Makesworth’s Self-Assessment Tax Return service for individuals helps to ensure your tax return is completed in a timely and efficient way, while at the same time ensuring the right amount of tax is paid.
Self-Assessment is a tax system whereby taxpayers are responsible for paying the correct amount of tax on set dates, without waiting for HM Revenue & Customs to demand this. Self Assessment applies to:
- Self-employed people including business partners
- Company Directors
- Individuals with more complicated tax affairs including those who pay higher rate tax
- Pensioners with more complex tax affairs
- People who receive rent or other income from land and property in the UK
- Trustees and personal representatives
- Trustees of approved self-administered pension schemes
- Non-resident company landlords
Payments are normally made in two instalments on 31 January and 31 July each year (except for PAYE and other tax deducted at source). Any balance due is settled the following 31 January.
If you pay tax late then interest will run from the date the tax is due. There is also a 5% surcharge if any part of the tax for the year is unpaid by 28 February after the end of the tax year, and there will also be a further 5% surcharge on any amounts still unpaid five months later, at the end of July.
If you submit a paper return, you need to submit the completed return by 31 October following the end of the tax year. For electronically-submitted returns, you have until 31 January following the end of the tax year in order to submit the return. Makesworth Accountants will normally submit your return electronically. Therefore, the effective deadline for clients for whom we complete tax returns is 31 January.
When you submit tax return late there is an automatic penalty of £100 plus a further £100 if the return is more than six months late, with the proviso that the penalty cannot be more than the tax due.
The Revenue may ask questions if they suspect that something is wrong. They also select some returns at random for checking even where everything appears to be in order. The Revenue has 12 months from the normal filing date to notify you if they intend to make inquiries.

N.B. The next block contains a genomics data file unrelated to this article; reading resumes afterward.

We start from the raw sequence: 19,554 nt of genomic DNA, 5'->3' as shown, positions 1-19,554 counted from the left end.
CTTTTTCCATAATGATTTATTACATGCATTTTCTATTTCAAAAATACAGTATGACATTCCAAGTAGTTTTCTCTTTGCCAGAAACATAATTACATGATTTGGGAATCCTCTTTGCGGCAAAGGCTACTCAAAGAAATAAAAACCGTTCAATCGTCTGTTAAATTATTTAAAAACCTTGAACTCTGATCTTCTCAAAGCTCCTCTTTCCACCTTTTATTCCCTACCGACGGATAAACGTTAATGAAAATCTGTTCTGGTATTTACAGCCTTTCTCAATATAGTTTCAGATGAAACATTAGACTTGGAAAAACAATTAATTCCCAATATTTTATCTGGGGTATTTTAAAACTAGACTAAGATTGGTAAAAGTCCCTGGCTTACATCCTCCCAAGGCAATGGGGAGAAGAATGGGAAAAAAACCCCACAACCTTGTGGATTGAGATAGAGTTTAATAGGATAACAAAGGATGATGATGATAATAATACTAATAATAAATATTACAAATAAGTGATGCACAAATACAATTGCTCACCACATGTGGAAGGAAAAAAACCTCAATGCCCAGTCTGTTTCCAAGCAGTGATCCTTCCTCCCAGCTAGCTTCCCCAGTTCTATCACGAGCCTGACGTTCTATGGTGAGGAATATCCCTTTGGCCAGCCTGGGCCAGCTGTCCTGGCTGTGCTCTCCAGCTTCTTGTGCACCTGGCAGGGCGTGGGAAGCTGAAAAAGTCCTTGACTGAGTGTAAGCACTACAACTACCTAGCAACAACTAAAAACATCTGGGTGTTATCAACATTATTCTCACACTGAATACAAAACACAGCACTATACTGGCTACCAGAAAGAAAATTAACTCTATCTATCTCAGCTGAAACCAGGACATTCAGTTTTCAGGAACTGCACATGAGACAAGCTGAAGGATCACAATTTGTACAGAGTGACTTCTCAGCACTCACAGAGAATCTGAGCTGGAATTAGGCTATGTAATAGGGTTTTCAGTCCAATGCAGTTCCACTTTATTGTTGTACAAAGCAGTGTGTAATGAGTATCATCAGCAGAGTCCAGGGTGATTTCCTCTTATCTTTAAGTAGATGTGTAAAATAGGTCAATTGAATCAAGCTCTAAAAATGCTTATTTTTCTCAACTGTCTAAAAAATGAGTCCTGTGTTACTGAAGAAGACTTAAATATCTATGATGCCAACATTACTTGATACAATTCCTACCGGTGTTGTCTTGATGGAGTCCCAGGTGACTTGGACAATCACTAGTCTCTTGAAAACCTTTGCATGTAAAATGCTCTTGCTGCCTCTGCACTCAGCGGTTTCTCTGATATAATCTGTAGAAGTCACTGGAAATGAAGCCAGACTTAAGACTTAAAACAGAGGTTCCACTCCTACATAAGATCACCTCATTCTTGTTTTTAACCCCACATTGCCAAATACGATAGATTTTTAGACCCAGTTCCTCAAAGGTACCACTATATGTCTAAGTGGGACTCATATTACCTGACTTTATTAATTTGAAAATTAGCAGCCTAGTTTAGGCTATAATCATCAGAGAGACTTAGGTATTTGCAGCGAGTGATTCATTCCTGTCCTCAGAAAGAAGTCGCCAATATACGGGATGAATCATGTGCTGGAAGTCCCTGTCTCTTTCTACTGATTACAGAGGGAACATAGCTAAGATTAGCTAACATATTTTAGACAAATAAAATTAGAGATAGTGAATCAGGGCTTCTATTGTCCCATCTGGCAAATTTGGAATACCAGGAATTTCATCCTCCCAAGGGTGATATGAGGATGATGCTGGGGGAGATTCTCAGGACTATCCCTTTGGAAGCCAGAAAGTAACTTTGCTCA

It is obligatory under self-assessment rules to keep documentary evidence supporting all the figures making up your tax return. Records relating to property income or any self-employed income must be kept until at least the 5th anniversary of the filing date for the tax return. Income relating to employment and investment income must be kept for at least one year after the normal filing date. As a general rule, we would advise clients to retain all their tax and business papers for at least six years from the end of the tax year to which they relate.
If you do not keep your records for the required period, the revenue may charge a penalty for each tax year concerned.
You may choose to complete your own Self-Assessment Tax Return. However, you may find using our services has a number of benefits. These include:
- Ensuring all tax allowances and deductions are claimed
- Easing the burden of additional paperwork
- Specialist tax knowledge which can help you minimize or even mitigate fully any tax liability, now or in the future.
Our Tax Return checklist is a very useful resource when it comes to collecting and collating your information ready to complete your Tax Return.
In the event that you face a tax enquiry from HM Revenue and Customs (HMRC), we are on hand to provide advice and support. We are also able to offer tax inquiry fee protection for professional fees arising from Revenue investigations.